5 Things Caregivers Should Know About Constipation and Severe Dementia

It's important to be aware of the possibility of constipation when caring for someone with severe-stage Alzheimer's. Constipation becomes more common with age and can cause discomfort for anyone -- especially those with dementia who can't easily articulate what's wrong.

What to know:

1. Don't overworry about bowel habits. It's not necessary for your loved one to have a bowel movement every single day. As a general rule, three days without a BM is considered constipation.

2. Keep track with a toileting chart. You may think you'll remember your loved one's habits, but it's much easier to simply record this information just as you probably already track medications.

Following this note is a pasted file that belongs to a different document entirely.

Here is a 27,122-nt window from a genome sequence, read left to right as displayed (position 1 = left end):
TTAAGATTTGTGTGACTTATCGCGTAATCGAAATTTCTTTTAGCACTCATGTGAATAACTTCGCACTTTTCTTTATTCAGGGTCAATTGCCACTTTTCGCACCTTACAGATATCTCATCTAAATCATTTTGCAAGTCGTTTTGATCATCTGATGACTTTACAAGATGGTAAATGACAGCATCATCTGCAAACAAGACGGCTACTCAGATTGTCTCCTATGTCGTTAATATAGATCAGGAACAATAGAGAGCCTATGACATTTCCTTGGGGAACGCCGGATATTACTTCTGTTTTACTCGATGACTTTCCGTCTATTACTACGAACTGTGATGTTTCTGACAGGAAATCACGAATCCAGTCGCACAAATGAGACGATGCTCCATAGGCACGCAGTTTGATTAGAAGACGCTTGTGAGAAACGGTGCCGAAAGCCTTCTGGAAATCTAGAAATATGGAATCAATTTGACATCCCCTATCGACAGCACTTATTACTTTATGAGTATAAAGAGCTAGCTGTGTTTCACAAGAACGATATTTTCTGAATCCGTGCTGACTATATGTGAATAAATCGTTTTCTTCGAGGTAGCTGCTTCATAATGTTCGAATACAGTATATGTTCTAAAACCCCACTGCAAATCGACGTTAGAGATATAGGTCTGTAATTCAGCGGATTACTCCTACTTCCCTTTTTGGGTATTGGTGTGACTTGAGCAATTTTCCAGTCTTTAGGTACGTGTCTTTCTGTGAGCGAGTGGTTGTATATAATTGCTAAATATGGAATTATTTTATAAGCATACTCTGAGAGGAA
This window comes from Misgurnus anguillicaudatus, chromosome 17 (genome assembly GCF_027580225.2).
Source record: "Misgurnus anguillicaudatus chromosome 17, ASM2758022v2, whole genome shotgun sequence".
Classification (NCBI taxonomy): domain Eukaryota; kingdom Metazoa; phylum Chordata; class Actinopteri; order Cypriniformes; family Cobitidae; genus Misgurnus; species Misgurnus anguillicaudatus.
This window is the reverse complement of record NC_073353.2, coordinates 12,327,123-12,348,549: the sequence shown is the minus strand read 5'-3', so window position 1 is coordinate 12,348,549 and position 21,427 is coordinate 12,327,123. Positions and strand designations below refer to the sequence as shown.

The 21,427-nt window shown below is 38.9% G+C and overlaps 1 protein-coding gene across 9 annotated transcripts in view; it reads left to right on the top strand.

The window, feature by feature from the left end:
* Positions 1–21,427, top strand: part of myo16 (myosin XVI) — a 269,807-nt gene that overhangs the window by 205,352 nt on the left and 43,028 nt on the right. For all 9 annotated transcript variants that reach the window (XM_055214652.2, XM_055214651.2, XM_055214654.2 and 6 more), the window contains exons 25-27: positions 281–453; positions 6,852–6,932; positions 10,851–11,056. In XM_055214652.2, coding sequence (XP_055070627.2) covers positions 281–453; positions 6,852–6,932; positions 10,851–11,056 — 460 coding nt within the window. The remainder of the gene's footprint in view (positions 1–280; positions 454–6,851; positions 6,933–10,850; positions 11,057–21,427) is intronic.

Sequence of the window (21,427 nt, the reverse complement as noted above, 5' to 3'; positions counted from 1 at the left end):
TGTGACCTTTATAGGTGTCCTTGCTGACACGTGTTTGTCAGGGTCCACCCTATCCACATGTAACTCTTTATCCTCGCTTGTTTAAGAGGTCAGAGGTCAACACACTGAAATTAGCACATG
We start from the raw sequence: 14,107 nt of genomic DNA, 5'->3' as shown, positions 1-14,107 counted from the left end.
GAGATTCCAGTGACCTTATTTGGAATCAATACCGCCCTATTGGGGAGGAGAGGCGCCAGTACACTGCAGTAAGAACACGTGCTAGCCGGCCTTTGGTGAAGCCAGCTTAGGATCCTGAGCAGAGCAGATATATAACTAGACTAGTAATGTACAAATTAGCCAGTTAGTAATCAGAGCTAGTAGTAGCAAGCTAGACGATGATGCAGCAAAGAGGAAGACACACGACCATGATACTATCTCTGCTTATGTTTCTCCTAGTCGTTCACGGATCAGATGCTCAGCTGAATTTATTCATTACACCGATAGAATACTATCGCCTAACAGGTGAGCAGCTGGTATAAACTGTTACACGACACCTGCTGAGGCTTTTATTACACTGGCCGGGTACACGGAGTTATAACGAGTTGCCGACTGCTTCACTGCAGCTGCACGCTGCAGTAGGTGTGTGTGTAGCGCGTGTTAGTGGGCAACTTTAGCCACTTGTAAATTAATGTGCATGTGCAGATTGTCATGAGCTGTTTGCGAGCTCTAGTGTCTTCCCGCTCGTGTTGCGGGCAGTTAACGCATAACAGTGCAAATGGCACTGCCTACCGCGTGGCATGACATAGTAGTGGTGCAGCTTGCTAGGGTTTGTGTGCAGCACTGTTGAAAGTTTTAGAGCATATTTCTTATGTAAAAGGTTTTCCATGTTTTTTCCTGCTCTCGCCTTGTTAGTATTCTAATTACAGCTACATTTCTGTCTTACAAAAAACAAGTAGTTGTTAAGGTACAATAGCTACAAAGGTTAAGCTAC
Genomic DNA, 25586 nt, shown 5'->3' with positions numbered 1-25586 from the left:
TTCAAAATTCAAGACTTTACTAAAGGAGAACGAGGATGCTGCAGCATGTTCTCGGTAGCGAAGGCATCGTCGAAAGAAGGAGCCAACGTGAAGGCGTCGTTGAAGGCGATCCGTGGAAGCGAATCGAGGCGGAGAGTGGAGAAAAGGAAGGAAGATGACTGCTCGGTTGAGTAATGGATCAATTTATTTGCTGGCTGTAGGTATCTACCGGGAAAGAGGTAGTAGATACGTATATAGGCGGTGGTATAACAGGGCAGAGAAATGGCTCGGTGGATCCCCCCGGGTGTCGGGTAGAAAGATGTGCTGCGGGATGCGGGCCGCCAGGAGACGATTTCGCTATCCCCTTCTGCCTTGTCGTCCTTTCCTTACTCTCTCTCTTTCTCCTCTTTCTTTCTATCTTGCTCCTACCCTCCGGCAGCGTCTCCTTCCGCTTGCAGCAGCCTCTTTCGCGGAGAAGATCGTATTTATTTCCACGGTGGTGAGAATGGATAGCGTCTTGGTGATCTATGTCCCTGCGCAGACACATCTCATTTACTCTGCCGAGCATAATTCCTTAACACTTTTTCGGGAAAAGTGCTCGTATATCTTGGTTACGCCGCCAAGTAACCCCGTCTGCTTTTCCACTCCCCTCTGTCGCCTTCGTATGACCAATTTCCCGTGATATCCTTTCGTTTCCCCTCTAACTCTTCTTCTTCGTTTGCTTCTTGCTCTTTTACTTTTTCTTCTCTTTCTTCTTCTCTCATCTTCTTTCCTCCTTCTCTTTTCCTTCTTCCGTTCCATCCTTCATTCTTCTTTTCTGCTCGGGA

3. Be aware of facial expressions (such as grimaces) during toileting or strong emotional reactions that might be signs of fear or discomfort around using the bathroom.

4. Be especially watchful when there's a change in medication (including the use of over-the-counter meds) or after your loved one has been ill. Know that opiate painkillers (like Vicodin) tend to worsen constipation.

5. Ask the doctor or pharmacist about stool softeners and other constipation treatments. There are many options, and each works in different ways. Medical advice can help you match the right one for your loved one.

Get more constipation tips.

Paula Spencer Scott

Paula Spencer Scott is the author of Surviving Alzheimer's: Practical Tips and Soul-Saving Wisdom for Caregivers and much of the Alzheimer's and caregiving content on Caring. See full bio